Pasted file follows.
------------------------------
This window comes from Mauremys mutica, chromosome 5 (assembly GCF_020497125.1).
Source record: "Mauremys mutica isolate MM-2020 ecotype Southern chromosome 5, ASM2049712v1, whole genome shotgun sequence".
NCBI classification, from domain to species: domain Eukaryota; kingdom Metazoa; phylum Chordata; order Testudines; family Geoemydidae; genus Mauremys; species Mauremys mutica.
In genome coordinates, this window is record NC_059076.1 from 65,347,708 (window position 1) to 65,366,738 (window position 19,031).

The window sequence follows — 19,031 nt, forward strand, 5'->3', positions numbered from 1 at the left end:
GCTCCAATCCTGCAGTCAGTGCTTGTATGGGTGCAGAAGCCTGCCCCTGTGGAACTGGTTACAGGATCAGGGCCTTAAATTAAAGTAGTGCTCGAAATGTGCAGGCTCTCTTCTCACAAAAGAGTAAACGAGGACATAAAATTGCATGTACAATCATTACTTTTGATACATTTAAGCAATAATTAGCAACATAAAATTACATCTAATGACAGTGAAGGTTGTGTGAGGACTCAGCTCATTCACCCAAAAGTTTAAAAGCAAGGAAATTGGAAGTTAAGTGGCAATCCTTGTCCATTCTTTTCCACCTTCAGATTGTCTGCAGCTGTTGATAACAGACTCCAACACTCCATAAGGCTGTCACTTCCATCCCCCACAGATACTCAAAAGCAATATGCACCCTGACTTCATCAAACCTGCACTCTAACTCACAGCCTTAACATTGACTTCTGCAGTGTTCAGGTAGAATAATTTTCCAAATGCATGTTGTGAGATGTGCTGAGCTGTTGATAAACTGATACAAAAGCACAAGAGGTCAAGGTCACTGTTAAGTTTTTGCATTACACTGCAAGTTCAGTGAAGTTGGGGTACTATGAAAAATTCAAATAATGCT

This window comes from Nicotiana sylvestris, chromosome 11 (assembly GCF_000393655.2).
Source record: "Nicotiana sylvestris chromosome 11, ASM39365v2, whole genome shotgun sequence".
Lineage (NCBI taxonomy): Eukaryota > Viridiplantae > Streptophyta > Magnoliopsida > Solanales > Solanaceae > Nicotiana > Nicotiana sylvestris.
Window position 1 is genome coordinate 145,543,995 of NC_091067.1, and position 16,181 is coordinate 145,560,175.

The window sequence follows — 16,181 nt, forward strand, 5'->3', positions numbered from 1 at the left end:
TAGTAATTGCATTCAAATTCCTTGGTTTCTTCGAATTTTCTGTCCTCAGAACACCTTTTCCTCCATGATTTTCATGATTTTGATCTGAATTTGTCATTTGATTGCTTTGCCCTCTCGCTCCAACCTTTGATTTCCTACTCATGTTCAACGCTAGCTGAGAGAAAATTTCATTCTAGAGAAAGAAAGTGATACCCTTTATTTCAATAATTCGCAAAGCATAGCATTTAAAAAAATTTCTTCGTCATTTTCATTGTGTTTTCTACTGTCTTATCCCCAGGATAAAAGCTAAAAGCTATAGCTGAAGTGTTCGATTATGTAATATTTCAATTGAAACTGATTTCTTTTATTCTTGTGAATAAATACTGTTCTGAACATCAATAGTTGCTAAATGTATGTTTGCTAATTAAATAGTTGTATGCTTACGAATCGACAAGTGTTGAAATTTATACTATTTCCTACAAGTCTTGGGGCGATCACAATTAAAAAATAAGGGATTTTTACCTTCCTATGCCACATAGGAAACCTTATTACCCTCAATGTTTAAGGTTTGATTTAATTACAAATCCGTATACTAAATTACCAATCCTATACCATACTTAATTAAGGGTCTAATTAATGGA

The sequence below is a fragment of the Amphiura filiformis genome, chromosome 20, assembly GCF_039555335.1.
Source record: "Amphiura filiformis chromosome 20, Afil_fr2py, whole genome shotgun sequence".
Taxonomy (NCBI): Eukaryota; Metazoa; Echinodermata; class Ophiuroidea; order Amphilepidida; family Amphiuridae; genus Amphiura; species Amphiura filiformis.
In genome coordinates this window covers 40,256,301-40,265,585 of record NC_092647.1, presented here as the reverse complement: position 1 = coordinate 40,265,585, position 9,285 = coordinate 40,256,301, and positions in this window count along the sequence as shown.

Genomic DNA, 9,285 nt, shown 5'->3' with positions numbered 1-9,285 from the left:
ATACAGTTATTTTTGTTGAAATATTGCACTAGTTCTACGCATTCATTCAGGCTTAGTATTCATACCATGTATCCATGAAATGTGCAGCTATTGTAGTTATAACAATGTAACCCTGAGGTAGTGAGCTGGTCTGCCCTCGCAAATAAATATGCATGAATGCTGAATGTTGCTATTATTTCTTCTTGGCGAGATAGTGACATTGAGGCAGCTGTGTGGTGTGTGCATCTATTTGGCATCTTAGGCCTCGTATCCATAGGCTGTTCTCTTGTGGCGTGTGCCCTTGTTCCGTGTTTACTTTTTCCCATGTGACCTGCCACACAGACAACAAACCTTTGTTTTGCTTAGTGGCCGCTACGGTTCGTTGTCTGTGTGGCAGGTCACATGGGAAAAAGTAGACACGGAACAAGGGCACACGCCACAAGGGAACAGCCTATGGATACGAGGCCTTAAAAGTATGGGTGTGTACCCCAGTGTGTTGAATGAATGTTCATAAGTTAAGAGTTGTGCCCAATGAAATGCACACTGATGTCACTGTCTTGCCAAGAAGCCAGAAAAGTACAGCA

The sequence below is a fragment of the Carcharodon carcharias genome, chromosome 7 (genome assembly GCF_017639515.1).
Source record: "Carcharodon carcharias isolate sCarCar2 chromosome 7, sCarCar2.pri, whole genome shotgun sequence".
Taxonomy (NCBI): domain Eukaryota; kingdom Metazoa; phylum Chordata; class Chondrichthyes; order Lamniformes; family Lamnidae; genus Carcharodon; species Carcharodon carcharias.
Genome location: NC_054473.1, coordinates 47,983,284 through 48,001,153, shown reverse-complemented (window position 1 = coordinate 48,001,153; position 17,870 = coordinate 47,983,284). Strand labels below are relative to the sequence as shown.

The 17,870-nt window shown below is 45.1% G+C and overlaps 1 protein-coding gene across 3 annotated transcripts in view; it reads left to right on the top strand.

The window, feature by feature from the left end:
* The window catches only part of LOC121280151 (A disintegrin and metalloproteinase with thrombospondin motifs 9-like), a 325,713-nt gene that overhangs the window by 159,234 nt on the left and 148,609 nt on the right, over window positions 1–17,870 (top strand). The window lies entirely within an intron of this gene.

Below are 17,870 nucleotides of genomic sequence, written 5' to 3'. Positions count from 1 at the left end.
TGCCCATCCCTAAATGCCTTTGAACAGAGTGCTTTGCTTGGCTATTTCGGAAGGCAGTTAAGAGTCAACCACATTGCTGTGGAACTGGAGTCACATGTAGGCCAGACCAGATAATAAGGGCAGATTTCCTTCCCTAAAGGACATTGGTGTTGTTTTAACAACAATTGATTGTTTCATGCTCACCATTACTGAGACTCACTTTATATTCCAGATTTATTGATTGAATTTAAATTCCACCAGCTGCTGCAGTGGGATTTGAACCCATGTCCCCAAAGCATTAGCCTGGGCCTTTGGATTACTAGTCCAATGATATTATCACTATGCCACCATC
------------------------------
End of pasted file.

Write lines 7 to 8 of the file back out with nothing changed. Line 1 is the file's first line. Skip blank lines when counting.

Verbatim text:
This window comes from Nicotiana sylvestris, chromosome 11 (assembly GCF_000393655.2).
Source record: "Nicotiana sylvestris chromosome 11, ASM39365v2, whole genome shotgun sequence".